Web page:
LIU Cuihua’s Group Reveals M. tuberculosis PknG Manipulates Host Autophagy Flux to Promote Pathogen Intracellular Survival

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Tuberculosis (TB) is a chronic and deadly infectious disease caused by M. tuberculosis (Mtb). About 10 million people have been estimated to have fallen ill with TB and 1.4 million people died from TB in 2019 (WHO, 2020). Mtb is an extremely successful intracellular pathogen that employs multiple effector proteins to manipulate host immune response, thereby promoting its infection, survival, pathogenicity and spread.


Dr. LIU Cuihua's group at the Institute of Microbiology, Chinese Academy of Sciences (IMCAS) has been investigating the molecular mechanisms underlying Mtb-host interactions, and her group has published a series of papers in top-ranked journals including Nature Immunology, Nature Communication, Proc Natl Acad Sci, EMBO reports, Cellular & Molecular Immunology. These studies have revealed the dynamic processes and the underlying molecular mechanisms of Mtb-host interactions, providing new strategies and potential specific targets for anti-TB therapeutics.


Mtb genome encodes for eleven eukaryotic-like serine-threonine protein kinases (STPKs), among which protein kinase G (PknG) is secreted into host cells and is essential for TB pathogenicity and pathogen intracellular survival during Mtb infection. Thus, PknG is a potentially attractive drug target for TB treatment.


A previous study from Dr. LIU's group previously demonstrated that PknG acts as an unusual ubiquitinating enzyme to promote the polyubiquitination and proteasomal degradation of host substrates (TRAF2 and TAK1) via a novel two-step cascade, leading to host innate immune suppression (EMBO reports, 2021).


More recently, Dr. Cui Hua Liu’s group further revealed another important novel mechanism by which Mtb PknG interferes with the host innate immunity. Basically, PknG targets different stages of the autophagy flux, including autophagy induction stage and autophagosome maturation stage, through distinct regions or its kinase activity, leading to an overall effect of blocked host autophagy flux and enhanced pathogen intracellular survival.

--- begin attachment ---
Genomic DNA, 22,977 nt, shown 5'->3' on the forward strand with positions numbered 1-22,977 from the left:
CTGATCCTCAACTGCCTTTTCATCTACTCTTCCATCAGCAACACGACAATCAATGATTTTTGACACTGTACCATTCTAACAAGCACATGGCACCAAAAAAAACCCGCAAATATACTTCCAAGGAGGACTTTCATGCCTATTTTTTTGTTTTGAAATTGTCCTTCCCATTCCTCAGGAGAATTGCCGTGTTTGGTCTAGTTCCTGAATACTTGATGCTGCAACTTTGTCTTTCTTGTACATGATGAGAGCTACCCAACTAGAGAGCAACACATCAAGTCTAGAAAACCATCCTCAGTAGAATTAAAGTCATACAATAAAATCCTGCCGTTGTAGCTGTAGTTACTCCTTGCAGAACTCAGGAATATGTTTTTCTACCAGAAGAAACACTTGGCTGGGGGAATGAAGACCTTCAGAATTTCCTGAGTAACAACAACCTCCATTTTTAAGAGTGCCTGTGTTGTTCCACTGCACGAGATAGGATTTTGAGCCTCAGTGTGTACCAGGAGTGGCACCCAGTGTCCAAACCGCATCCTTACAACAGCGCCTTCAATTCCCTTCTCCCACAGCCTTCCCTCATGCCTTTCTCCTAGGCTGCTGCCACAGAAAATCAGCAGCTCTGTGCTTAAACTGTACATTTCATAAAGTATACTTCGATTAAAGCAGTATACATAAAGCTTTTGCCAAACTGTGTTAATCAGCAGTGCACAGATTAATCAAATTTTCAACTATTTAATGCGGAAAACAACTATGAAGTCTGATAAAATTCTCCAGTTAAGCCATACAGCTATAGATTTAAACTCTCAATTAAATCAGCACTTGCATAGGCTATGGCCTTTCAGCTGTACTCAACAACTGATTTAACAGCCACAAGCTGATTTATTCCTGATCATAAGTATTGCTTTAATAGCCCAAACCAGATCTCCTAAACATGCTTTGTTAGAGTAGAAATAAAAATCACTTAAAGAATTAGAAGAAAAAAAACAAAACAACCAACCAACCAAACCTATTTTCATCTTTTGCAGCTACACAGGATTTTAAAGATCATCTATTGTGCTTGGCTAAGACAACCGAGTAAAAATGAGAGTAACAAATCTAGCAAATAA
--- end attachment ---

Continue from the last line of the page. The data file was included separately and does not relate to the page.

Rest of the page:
On the one hand, Mtb PknG suppresses the activation of AKT by exploiting its C-terminal region to competitively interact with the pleckstrin homology (PH) domain of AKT, thus promoting autophagy induction.


On the other hand, PknG also binds to RAB14 through its TPR domain, and phosphorylates AS160 to suppress its GTPase-activating protein (GAP) activity towards RAB14 in a kinase activity-dependent manner, thereby keeping RAB14 in a RAB14-GTP state to prevent the maturation of Mtb-containing vesicles, thus promoting mycobacterial intracellular survival.


This study reveals a multi-functional bacterial effector that tightly regulates host autophagy flux to benefit pathogen intracellular survival during Mtb infection, and indicates a novel strategy adopted by Mtb to establish a sheltered niche (immature autophagosomes) to support the pathogen growth and to promote immune evasion.


It elucidates a novel mechanism by which Mtb induce autophagy through directly binding to AKT and thus inhibiting its kinase activity, strengthening our understanding towards the critical regulatory roles of PI3K-AKT-MTOR and phosphatidylinositol during pathogen-host interactions.


The study also identifies AS160 as a novel kinase substrate of PknG, and reveals the dual-regulatory roles of PknG towards autophagy through targeting RAB14: PknG binds to RAB14 through its TPR domain and blocks RAB14-bounded GTP hydrolysis and PknG can also phosphorylate AS160 to suppress its GAP activity towards RAB14.


In summary, this study reveals the whole picture of the PknG-mediated autophagy flux regulation during Mtb infection, providing potential TB treatment strategies through promoting PknG-AKT interaction to induce the autophagy while targeting the kinase activity of PknG and the PknG-RAB14 interacting interface to release the autophagy flux blockade effect (Figure 1).


The paper entitled “M. tuberculosis PknG manipulates host autophagy flux to promote pathogen intracellular survival” has been published online in Autophagy with GE Pupu and LEI Zehui as joint first authors and Dr. WANG Jing and Dr. LIU Cuihua as joint corresponding authors. This work was supported by grants from the National Natural Science Foundation of China, the Strategic Priority Research Program of the Chinese Academy of Sciences, the National Key Research and Development Program of China, the National Science and Technology Major Project and the Youth Innovation Promotion Association CAS.


Figure 1. Proposed model depicting Mtb PknG-mediated host autophagy flux blockade through its multi-functional activity (Image by Dr. LIU Cuihua’s Group)


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